Written by Steve Schwartzman

November 2, 2020 at 4:38 AM

Dew-covered rain-lilies

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From September 25th in Springfield Park in southeast Austin, here’s a dew-covered rain-lily (Zephyranthes chlorosolen). The pink tinges in the white tepals’ tips at the top foretell the stage to come so soon; that magenta tale is brightly told below.

Today’s related quotation is in the form of a poem, “The Noble Nature,” by Ben Jonson.

It is not growing like a tree
In bulk, doth make man better be;
Or standing long an oak, three hundred year,
To fall a log at last, dry, bald, and sere:
A lily of a day
Is fairer far in May,
Although it fall and die that night—
It was the plant and flower of Light.
In small proportions we just beauties see;
And in short measures life may perfect be.

 

© 2020 Steven Schwartzman

 

Written by Steve Schwartzman

October 14, 2020 at 4:29 AM

Reflecting on cardinal flowers

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Along Bull Creek on September 12th I reflected on cardinal flowers.

In fact I reflected literally and made some portraits like the first two here,
which show the flowers’ images on the moving surface of the creek.

Even without the cardinal flowers’ rich red, other reflections in Bull Creek made for appealing abstractions.

And here’s a reflection on language: “Political language — and with variations this is true of all political parties, from Conservatives to Anarchists — is designed to make lies sound truthful and murder respectable, and to give an appearance of solidity to pure wind.” — George Orwell in “Politics and the English Language,” which is even more relevant now than when it appeared in 1946.

© 2020 Steven Schwartzman

Written by Steve Schwartzman

October 1, 2020 at 4:33 AM

A predilection to turn red

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The leaves of smartweed plants (Polygonum sp.) tend to turn yellow and red. On August 25th I positioned myself with the sun in front of me so that its light would transluce this smartweed leaf and saturate the red. Cameras don’t like looking into the sun—which is to say photographers generally don’t like it—because the light bouncing around off the lens elements can create unwanted artifacts. That’s how there came to be orbs at the top of this picture. Technically it’s a defect, and I could easily remove it, but you may find it’s a smart look for a smartweed leaf. The plant’s stems also noticeably have red in them:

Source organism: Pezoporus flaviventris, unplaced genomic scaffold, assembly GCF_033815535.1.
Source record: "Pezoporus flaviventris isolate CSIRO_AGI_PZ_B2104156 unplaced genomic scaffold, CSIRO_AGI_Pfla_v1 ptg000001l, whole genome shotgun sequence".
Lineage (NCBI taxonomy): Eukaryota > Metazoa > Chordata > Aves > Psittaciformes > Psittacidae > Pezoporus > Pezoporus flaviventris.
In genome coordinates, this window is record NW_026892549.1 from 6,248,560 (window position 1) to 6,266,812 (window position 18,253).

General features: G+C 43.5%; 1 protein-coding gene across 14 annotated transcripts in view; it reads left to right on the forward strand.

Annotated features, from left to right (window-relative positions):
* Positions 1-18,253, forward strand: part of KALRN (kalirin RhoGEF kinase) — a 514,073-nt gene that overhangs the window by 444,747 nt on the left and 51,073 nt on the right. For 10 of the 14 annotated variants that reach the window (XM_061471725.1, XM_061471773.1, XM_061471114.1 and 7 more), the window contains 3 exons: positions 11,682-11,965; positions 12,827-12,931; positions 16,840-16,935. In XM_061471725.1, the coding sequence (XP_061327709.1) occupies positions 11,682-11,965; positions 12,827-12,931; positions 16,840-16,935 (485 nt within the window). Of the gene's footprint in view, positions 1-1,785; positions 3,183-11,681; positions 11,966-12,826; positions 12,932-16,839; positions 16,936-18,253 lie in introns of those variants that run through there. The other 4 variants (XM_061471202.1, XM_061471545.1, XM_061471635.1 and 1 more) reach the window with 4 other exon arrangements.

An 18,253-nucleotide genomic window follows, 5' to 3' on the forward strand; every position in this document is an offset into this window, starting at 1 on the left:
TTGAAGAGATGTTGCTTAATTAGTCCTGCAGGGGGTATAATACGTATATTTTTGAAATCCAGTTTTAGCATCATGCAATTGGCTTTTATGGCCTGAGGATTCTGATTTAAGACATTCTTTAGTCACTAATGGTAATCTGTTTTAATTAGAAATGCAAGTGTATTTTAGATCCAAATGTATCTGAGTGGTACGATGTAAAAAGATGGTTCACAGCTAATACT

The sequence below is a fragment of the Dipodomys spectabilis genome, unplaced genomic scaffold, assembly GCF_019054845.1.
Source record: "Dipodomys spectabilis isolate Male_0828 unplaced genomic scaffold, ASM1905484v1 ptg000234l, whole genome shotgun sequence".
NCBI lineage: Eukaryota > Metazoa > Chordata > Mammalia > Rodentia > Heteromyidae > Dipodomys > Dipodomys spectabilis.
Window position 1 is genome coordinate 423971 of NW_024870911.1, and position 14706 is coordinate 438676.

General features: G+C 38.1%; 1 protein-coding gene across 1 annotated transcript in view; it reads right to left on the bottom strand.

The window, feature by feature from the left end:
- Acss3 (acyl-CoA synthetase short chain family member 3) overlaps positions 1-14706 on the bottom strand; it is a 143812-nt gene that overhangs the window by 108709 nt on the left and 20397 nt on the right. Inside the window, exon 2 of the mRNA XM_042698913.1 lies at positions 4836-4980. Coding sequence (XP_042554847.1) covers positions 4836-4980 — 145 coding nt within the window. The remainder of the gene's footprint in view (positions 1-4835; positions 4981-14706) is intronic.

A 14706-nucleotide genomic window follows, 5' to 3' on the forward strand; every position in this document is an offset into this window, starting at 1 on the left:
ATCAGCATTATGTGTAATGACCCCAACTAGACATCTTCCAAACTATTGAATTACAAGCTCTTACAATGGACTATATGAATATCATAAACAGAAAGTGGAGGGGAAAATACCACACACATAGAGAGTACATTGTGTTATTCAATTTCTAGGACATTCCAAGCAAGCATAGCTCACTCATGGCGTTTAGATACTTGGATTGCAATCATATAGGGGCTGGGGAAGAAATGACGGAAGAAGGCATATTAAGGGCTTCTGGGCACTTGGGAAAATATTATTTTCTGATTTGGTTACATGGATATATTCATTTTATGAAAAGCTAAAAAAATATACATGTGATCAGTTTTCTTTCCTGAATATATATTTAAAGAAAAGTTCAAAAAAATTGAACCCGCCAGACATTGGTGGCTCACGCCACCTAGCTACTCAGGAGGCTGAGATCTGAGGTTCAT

The answer to yesterday’s question asking which independent country has the lowest population density is Mongolia, with only about 2 people per square mile. Eliza Waters quickly came up with the right answer, and Peter Klopp soon followed.

When we look at a globe of the world, we’re accustomed to seeing countries represented in proportion to their areas. For a change, you may want to check out a map that represents countries according to their populations (click the map there to enlarge it). You’ll notice some countries appear smaller or even much smaller than you’re used to seeing them (e.g. Canada, Mongolia, Australia, Ireland, Russia, Algeria, Saudi Arabia), and others larger (e.g. Nigeria, India, the Philippines, Japan, Bangla Desh).

© 2020 Steven Schwartzman

Written by Steve Schwartzman

September 21, 2020 at 3:51 AM

An epitome of red

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Yesterday Steve G. posted a picture of cardinal flowers (Lobelia cardinalis). It’s a species that Texas shares with Massachusetts, so I figured if his were flowering ours might well be too. I went to check a stretch of Bull Creek where I found cardinal flowers last September; sure enough, I found plenty again. Of my many new pictures I decided to show this portrait taken at f/2.8, which for such a wide aperture somehow managed to keep the frontmost flowers in focus while also doing what you’d expect and creating a soft feel overall.

© 2020 Steven Schwartzman

Written by Steve Schwartzman

September 13, 2020 at 3:36 AM